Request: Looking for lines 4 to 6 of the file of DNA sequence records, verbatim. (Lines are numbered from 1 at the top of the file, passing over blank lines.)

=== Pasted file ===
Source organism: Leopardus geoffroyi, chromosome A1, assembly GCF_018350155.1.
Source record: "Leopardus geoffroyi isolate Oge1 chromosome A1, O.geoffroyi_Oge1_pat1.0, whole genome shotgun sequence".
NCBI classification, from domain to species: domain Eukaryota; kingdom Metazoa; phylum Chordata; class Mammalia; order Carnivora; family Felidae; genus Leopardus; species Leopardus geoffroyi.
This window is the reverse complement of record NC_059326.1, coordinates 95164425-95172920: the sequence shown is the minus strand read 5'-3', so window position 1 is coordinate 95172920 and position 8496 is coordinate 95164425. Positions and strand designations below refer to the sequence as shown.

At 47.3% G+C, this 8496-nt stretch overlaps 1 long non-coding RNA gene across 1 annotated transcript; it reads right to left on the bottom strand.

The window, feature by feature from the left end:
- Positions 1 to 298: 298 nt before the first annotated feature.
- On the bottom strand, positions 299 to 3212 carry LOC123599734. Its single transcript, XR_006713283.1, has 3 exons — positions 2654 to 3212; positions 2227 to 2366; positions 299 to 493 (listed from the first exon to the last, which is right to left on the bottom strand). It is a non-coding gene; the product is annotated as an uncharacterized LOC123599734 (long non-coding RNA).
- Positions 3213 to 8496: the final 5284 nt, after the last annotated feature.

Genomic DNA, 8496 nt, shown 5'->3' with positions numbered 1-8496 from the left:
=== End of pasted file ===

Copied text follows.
This window is the reverse complement of record NC_059326.1, coordinates 95164425-95172920: the sequence shown is the minus strand read 5'-3', so window position 1 is coordinate 95172920 and position 8496 is coordinate 95164425. Positions and strand designations below refer to the sequence as shown.

At 47.3% G+C, this 8496-nt stretch overlaps 1 long non-coding RNA gene across 1 annotated transcript; it reads right to left on the bottom strand.

The window, feature by feature from the left end: